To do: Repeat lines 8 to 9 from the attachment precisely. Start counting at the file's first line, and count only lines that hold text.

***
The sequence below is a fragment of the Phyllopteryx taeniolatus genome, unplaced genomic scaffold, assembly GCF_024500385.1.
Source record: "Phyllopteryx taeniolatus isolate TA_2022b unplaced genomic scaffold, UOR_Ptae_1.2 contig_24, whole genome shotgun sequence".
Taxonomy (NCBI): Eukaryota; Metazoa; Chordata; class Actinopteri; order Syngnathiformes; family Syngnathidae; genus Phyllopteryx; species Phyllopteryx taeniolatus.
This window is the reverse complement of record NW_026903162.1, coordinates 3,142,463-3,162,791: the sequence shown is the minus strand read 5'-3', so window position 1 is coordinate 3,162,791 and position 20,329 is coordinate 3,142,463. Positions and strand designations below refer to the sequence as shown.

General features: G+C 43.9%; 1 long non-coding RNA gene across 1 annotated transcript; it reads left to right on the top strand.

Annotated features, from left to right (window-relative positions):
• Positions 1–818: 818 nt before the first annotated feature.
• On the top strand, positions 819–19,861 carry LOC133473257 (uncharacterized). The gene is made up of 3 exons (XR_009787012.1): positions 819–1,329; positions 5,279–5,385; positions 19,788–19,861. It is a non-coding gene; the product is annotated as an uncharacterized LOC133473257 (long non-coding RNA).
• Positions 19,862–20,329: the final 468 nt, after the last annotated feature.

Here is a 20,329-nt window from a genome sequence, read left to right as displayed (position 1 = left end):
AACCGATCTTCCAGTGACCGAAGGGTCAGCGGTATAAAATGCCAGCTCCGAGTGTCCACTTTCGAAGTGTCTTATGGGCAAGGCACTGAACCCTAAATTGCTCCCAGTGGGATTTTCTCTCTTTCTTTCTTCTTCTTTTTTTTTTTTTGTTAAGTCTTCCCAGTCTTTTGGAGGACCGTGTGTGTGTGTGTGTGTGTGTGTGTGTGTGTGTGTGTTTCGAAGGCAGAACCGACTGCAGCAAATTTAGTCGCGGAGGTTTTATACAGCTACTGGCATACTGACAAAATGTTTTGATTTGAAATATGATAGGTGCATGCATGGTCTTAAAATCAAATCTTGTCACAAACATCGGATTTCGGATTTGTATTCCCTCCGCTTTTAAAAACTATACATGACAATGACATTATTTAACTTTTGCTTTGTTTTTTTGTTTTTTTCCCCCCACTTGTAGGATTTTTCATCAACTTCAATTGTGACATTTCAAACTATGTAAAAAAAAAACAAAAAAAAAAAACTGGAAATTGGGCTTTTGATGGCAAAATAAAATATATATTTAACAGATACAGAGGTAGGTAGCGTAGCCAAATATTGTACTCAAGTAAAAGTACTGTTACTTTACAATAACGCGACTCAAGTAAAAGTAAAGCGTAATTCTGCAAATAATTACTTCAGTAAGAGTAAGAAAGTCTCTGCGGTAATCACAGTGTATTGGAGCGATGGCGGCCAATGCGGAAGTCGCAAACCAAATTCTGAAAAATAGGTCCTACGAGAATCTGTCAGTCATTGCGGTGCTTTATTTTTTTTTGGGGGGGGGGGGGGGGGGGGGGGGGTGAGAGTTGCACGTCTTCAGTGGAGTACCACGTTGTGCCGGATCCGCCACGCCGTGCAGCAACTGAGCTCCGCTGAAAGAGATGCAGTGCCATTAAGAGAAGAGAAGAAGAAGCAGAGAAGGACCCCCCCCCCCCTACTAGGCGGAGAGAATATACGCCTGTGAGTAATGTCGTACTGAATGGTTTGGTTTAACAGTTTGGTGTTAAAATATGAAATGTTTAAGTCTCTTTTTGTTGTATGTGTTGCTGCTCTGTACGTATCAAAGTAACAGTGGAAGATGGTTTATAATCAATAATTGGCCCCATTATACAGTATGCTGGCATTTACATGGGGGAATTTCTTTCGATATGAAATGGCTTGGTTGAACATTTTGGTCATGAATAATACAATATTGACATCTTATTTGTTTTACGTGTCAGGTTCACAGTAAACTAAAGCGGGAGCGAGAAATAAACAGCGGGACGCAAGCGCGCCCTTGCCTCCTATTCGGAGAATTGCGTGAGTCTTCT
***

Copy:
• On the top strand, positions 819–19,861 carry LOC133473257 (uncharacterized). The gene is made up of 3 exons (XR_009787012.1): positions 819–1,329; positions 5,279–5,385; positions 19,788–19,861. It is a non-coding gene; the product is annotated as an uncharacterized LOC133473257 (long non-coding RNA).
• Positions 19,862–20,329: the final 468 nt, after the last annotated feature.